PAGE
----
Aboard Wed AM

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Ellen's picture

05/18/2011: I'm sitting in Sir Samuel's, one of the bars on Deck 3 of the Queen Mary 2, waiting to order some Green Tea and writing, but no one seems to notice that I am here. I wanted to just sit down and have someone come up to me and ask me what I wanted. This is a cruise ship, isn't it? I am supposed to expect good service, right?

I watch the busy woman with the glasses and pony tail crossing the room from the bar to several other tables, serving coffees and teas. Perhaps you have to go to the bar to order something here. How strange. I stand at the bar, still not getting attention. I am still expecting someone to ask me what I want. I am about to be bold and brash and call out that I wish to have some Sencha Green Tea with Lemon when I notice the server go over to the area I had just been sitting in and begin to clean up. OK. I'm wrong. I should have expected service there. I stroll back over and call to the server, trying not to be the ugly American. “May I order something, please? I was sitting here earlier, but no one came by.” She is surprised and apologizes. She seems harried, and I realize that she is just overbusy. It was about time I got over myself. My excuse? Tired from traveling. Tired of being overlooked because I was a solo diner.

When I was sitting there typing on my lap top earlier, I must have looked like the last, and apparently abandoned, member of a larger party. When I got up from the table, the server took it as a cue that the party was now completely finished with their refreshment.

My tea has now arrived and I am trying to ignore the fact that it arrived as a tea bag and hot water instead of a steaming pot of fresh tea leaves brewing. I am spoiled from visiting the Boulder Dushanbe Tea House. What a snooty individual I am! Yes: I am truly playing the part of the decadent dreamer, or the pampered princess. You choose. After lunch, I am having a massage and manicure.

Despite my complaints here, I am enjoying the ship. I did have a complication last evening with my luggage which stressed me. I was expecting my large bag to be waiting for me in my cabin when I arrived aboard, but it was not, and the Purser did not know where it was. So I had to leave for dinner before finding out if I was going to be wearing the same outfit all week (capris and a red blouse with 3/4 sleeves would look stunning at the Royal Ascot Ball!)

But the balance of the night was great. I had dinner with my assigned dinner table companions in the Britannia Restaurant and discovered one young woman was traveling solo to Paris from the ship! We promised to compare itineraries. She is going directly to Spain, though, from France, so we will miss each other once we leave Paris, I think. But it would be fun to hook up for dinner one night while there. The other folks are from all over the U.S. Only one couple is not. They are British and have lived in the U.S. for 40 years. Everyone was polite and very interested in my research and a couple of them knew a good bit about Eleanor of Aquitaine and British Royalty.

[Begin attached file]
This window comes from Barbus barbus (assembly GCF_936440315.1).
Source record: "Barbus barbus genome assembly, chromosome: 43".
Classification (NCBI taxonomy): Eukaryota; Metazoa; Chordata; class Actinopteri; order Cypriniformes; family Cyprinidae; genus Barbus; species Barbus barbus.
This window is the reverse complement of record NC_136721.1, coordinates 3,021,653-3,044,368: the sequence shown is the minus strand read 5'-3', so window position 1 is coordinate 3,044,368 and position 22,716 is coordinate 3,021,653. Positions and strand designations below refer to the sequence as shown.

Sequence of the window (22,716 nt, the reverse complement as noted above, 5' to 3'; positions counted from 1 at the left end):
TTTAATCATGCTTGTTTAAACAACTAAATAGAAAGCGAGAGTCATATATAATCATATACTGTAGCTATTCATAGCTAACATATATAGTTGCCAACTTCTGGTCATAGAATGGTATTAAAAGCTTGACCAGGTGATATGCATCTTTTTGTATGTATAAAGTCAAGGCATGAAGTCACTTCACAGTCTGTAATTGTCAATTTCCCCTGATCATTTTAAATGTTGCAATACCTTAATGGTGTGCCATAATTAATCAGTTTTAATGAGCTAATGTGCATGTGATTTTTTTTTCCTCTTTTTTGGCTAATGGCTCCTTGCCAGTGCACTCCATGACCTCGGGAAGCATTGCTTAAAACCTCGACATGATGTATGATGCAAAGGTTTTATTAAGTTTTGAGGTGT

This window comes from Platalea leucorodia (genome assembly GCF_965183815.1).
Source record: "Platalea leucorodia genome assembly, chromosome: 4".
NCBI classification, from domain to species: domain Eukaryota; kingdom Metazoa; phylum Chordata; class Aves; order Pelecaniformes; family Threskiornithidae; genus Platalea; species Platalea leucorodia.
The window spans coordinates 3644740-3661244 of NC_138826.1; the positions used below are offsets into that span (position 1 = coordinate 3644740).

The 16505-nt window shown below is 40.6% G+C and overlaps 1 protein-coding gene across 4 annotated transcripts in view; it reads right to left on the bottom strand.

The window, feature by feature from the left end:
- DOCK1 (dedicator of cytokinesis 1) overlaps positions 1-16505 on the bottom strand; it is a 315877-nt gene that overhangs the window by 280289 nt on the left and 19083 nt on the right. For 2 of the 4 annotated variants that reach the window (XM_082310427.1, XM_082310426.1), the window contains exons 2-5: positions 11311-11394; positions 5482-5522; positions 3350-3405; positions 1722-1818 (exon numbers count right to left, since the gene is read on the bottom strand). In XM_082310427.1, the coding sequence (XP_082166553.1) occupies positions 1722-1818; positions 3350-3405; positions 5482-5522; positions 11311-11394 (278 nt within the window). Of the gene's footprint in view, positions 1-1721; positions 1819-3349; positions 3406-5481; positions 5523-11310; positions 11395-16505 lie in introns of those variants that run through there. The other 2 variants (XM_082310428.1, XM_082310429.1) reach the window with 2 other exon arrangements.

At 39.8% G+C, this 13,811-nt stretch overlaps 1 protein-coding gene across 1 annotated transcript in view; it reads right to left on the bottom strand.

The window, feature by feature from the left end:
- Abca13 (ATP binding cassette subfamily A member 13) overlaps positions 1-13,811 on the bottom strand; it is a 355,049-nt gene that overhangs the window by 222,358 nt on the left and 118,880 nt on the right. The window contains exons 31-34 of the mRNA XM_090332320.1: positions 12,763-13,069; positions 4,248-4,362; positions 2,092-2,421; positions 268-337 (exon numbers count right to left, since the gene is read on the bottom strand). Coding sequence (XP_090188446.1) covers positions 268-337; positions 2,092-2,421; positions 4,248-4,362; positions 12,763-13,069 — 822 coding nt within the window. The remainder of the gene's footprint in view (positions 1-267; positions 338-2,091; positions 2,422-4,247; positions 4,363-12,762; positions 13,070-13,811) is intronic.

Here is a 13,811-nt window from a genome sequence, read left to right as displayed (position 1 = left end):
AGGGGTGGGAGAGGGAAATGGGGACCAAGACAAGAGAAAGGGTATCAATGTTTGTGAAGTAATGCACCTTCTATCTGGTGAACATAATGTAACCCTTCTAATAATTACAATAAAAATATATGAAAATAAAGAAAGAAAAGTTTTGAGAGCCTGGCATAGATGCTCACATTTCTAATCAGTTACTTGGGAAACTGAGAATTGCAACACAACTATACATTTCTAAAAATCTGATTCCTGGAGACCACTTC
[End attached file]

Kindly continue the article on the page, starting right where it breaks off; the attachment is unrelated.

After dinner, I went straight back to my room. A few minutes later, my bag showed up in the hands of my steward, Bianca, who was glowing with excitement. She had shared my frustration earlier at not having my bag before dinner, but had assured me it would arrive. I think she took personal pride in the fact that it did arrive.

Now as I sip my tea in the bar, I ponder the question, why am I here? This luxury liner with its jewelry and clothing and art boutiques, its spa and Queen's Ballroom, its restaurants full of servers in white linen jackets and bars that stay open until 2:00am, seems to be a far cry from the atmosphere of serious research study that I craved and that sparked the idea for this journey. I was to use this ocean trip to prepare for my intense research later. At least partly. But this is my first day on board. Time to get used to the ship and have some fun enjoying it before I burrow into its corners to read and write. The last thing I want to do now is read the histories of France and Spain that I brought with me, or examine the Dresen train system maps to figure out how to not get trapped in a train and miss my stop, ending of in Berlin. I haven't even found the library yet!

The White Star staff on board the Queen Mary is exceptional. Other than the busy woman in Sir Samuels, every staff person has greeted me with a hearty good morning. Every single one of them. And they work hard. Constantly. They seem cheerful about the work. Like they know why they are here and why they are working so hard. I hope it is true. Hope that they are sending oodles of money home or working towards university or an eventual Visa in the country of their choice.

There are so many languages spoken here. So many accents. People of every color and culture. And we are intimate somehow on this ship. We are all headed in the same nautical direction. We all trust the Captain and his crew to get us to Southampton safely. We all wish to have a pleasant time of it. Most of us are at our leisure. The rest are working their butts off. But, except for the uniforms, you can't tell who is on vacation and who isn't. Everyone is smiling or enthusiastic. Actually, the White Star staff is smiling just a little more. That's just not right. I and my leisurely commrades have expectations -- high ones -- that are likely too high to be met in any reasonable world.

The ship's bell just rang for noon. The Captain came on to tell us that the fog we began to encounter some time early this morning is starting to abate, but the weather report is only momentary on the Atlantic, and will change again. Our route will take us quite close to Novia Scotia and we will pass south of the southernmost point of Newfoundland tomorrow.

__________________________
Ellen
Ever learning, Everlasting